Vue de la grande parade au Palais de l’Empereur Alexandre Ier à St Pétersbourg
Watercolor, black pen and white highlights on paper.
Inscribed lower left: "Painted by B. Paterssen in 1809".
Inseparable from the city of St. Petersburg, the work of Benjamin Paterssen (Patersen, Paterson, Patersson, Pattersen) testifies to his fascination with the tsarist capital. The specialists of the artist, G. Komelova, G. Printseva and I. Kotelnikova, state that "without his artistic contribution, the iconography of St. Petersburg would not be so comprehensible and rich" . In this view of one of the most famous squares in the city, the artist depicts the southern facade of the Winter Palace, built by Francesco Bartolomeo Rastrelli between 1754 and 1762.
In the center of the composition, Benjamin Paterssen also depicts Emperor Alexander I. Reigning from 1801 to 1825, this representative of the august House of Romanov pursued an ambitious military policy. This led him to confront Napoleon and French troops several times, but also other foreign powers such as Sweden and the Ottoman Empire. A seasoned military man, Alexander I was also an important patron of the arts. Under his reign, Saint Petersburg became a leading artistic center and attracted many artists such as Johann Georg Mayr, Aleksander Orowski and Benjamin Paterssen.
G. Komelova, G. Printseva and I. Kotelnikova, Petersburg in the art of Paterssen, Moscow, Izobrazitelnoye Iskusstvo publishers, 1978, 142 p.Larissa Salmina Haskell, "A Scandinavian Printmaker in Russia", in Print Quarterly, vol. Hovmålare Patersens återkomst: om den svenskfödde Petersburg-skildraren Benjamin Patersen; 1750-1810, Stockholm, Nationalmuseum, 27 June 1991 - 1 September 1991, Ulf Abel (ed.), Stockholm, Nationalmuseum, 16 p. San Pietroburgo 1703-1825: arte di corte dal Museo dell'Ermitage, Turin, Palazzina di Caccia, 4 May 1991 - 9 September 1991, Silvia Giacobone (ed.), Milan, Berenice, 1991, 488 p. Au service des tsars : la garde impériale russe de Pierre le Grand à la révolution d'Octobre, Paris, musée de l'Armée, 9 octobre 2010 - 23 janvier 2011, Emilie Robbe (dirs.), Sergueï L. Plotnikov (dirs.) et Gueorguy V. Vilinbakhov, Paris, Somogy, 2010, 223 p.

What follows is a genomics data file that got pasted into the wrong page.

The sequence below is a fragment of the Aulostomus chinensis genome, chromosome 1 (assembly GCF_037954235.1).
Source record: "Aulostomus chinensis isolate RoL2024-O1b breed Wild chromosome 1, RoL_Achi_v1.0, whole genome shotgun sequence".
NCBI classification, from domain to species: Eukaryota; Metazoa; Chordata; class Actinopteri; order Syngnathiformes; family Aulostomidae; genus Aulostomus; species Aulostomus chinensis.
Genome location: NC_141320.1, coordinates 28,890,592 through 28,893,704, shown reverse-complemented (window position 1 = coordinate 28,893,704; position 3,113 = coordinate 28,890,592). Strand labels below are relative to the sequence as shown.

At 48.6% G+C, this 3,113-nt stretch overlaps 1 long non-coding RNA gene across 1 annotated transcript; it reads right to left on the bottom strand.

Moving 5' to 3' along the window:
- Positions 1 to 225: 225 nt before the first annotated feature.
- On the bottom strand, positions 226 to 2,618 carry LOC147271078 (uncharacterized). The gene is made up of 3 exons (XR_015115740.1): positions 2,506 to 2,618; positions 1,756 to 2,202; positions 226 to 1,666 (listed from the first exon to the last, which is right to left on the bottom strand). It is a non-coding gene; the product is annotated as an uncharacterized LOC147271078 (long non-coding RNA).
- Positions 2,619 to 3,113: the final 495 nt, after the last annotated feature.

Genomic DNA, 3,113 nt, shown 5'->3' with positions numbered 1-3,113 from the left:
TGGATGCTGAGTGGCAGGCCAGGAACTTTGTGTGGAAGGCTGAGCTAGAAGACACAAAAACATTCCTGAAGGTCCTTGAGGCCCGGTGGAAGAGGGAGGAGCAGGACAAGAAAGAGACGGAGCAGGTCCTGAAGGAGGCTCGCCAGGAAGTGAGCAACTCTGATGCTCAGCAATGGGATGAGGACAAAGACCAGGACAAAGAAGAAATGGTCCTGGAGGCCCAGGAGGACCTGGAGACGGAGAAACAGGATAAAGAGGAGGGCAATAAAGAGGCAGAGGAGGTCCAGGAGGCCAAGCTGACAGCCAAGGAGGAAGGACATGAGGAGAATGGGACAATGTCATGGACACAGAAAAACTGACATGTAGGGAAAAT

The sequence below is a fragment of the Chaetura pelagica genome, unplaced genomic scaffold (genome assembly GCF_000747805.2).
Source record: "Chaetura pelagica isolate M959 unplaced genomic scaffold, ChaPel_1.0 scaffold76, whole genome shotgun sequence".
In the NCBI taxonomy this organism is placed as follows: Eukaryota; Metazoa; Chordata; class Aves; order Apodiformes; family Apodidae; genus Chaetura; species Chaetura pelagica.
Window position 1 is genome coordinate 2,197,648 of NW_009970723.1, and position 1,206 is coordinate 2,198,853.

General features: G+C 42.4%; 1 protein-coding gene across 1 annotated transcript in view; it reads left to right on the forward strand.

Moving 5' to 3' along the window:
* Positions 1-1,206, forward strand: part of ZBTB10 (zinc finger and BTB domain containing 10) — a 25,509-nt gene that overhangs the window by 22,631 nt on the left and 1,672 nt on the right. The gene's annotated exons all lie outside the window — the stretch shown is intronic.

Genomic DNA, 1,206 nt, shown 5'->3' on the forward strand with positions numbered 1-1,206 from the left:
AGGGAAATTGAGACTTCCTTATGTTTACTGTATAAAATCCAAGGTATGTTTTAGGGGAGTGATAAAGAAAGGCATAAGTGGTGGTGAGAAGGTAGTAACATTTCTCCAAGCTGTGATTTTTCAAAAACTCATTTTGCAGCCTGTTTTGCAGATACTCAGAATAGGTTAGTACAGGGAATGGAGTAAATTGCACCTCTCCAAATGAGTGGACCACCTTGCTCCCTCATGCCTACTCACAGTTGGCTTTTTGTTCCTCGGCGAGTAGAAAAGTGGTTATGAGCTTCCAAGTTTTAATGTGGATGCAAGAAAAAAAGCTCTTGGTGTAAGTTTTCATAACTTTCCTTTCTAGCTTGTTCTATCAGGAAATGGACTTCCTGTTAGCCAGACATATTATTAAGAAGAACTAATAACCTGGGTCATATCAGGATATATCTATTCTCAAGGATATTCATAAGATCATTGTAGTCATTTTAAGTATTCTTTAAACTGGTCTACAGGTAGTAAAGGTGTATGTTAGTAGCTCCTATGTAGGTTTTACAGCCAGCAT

G. Komelova, G. Printseva and I. Kotelnikova, Petersburg in the art of Paterssen, Moscow, Izobrazitelnoye Iskusstvo publishers, 1978, p. 23.
 Au service des tsars : la garde impériale russe de Pierre le Grand à la révolution d'Octobre, Paris, Musée de l'Armée, 9 October 2010 - 23 January 2011, Emilie Robbe (dirs.), Sergueï L. Plotnikov (dirs.) and Gueorguy V. Vilinbakhov, Paris, Somogy, 2010, 223 p.
Born in Varberg into a family of customs officers around 1750, this Swedish artist led a career as an artist straddling his native country and Russia. Trained in Gothenburg in the studio of Simon Fick, Benjamin Paterssen worked for about ten years in Riga, capital of the Government of Livonia, then attached to the Russian Empire. Around 1786, the painter moved to St. Petersburg, where he remained for the rest of his life. Despite his move to the tsarist capital, Benjamin Paterssen kept strong ties with Sweden. He regularly sent works of art to his native kingdom, participated in several exhibitions and even became a member of the Academy of Arts in Stockholm in 1798.
He specialized in the representation of Saint Petersburg, of which he produced numerous engraved or painted compositions. It is to this second corpus, much more restricted, that belongs this View of the Great Parade at the Palace of the Emperor Alexander I. Created in 1809, this composition is directly inspired by a work by Johann Georg Mayr, published around 1799, entitled View of the Grand Parade in front of the Winter Palace and part of the new Admiralty Boulevard. The notable change between the two versions of this representation is in the left part where the palatial architecture is different.
Benjamin Paterssen was undoubtedly a patient observer of the city's urban and aesthetic changes. The meticulousness with which he recorded these changes in his works is obvious. It attests to his attraction to the "Venice of the North", which was then one of the most innovative and ambitious artistic centers in Europe. In addition to representing one of the most emblematic places of the city, this view is also an opportunity for the artist to show the splendor of the Tsarist military ceremonial and the beauty of the Petersburg sky. Benjamin Paterssen uses warm colors and shows a real talent in the chromatic arrangement of this composition.
He also breathes extra life into his work by sprinkling it with dogs and birds. Aware of the attractive potential of this representation, Benjamin Paterssen also produced an engraving of which the Ashmolean Museum in Oxford holds a copy.